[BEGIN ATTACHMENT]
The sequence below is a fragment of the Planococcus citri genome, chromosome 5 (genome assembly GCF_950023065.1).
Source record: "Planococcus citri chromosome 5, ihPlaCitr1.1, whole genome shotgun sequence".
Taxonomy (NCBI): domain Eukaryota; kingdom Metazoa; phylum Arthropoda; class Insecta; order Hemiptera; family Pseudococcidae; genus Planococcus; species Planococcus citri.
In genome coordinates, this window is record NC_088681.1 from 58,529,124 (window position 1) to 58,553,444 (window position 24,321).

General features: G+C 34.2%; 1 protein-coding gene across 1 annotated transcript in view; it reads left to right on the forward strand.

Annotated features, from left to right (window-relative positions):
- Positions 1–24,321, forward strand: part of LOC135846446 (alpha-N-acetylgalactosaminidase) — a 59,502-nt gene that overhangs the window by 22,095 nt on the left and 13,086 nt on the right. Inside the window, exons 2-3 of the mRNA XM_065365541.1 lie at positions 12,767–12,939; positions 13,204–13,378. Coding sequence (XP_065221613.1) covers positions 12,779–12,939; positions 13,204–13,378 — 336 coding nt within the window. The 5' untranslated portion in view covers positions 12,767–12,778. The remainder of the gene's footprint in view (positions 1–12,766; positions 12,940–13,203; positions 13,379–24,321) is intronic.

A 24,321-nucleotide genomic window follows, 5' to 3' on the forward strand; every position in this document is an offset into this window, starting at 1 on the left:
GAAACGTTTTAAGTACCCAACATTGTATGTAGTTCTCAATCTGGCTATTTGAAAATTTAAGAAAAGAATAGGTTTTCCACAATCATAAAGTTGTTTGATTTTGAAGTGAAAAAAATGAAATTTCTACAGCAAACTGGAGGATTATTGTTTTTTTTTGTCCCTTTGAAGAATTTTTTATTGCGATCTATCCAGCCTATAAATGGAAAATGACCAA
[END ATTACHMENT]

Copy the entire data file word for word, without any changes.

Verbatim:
The sequence below is a fragment of the Planococcus citri genome, chromosome 5 (genome assembly GCF_950023065.1).
Source record: "Planococcus citri chromosome 5, ihPlaCitr1.1, whole genome shotgun sequence".
Taxonomy (NCBI): domain Eukaryota; kingdom Metazoa; phylum Arthropoda; class Insecta; order Hemiptera; family Pseudococcidae; genus Planococcus; species Planococcus citri.
In genome coordinates, this window is record NC_088681.1 from 58,529,124 (window position 1) to 58,553,444 (window position 24,321).

General features: G+C 34.2%; 1 protein-coding gene across 1 annotated transcript in view; it reads left to right on the forward strand.

Annotated features, from left to right (window-relative positions):
- Positions 1–24,321, forward strand: part of LOC135846446 (alpha-N-acetylgalactosaminidase) — a 59,502-nt gene that overhangs the window by 22,095 nt on the left and 13,086 nt on the right. Inside the window, exons 2-3 of the mRNA XM_065365541.1 lie at positions 12,767–12,939; positions 13,204–13,378. Coding sequence (XP_065221613.1) covers positions 12,779–12,939; positions 13,204–13,378 — 336 coding nt within the window. The 5' untranslated portion in view covers positions 12,767–12,778. The remainder of the gene's footprint in view (positions 1–12,766; positions 12,940–13,203; positions 13,379–24,321) is intronic.

A 24,321-nucleotide genomic window follows, 5' to 3' on the forward strand; every position in this document is an offset into this window, starting at 1 on the left:
GAAACGTTTTAAGTACCCAACATTGTATGTAGTTCTCAATCTGGCTATTTGAAAATTTAAGAAAAGAATAGGTTTTCCACAATCATAAAGTTGTTTGATTTTGAAGTGAAAAAAATGAAATTTCTACAGCAAACTGGAGGATTATTGTTTTTTTTTGTCCCTTTGAAGAATTTTTTATTGCGATCTATCCAGCCTATAAATGGAAAATGACCAA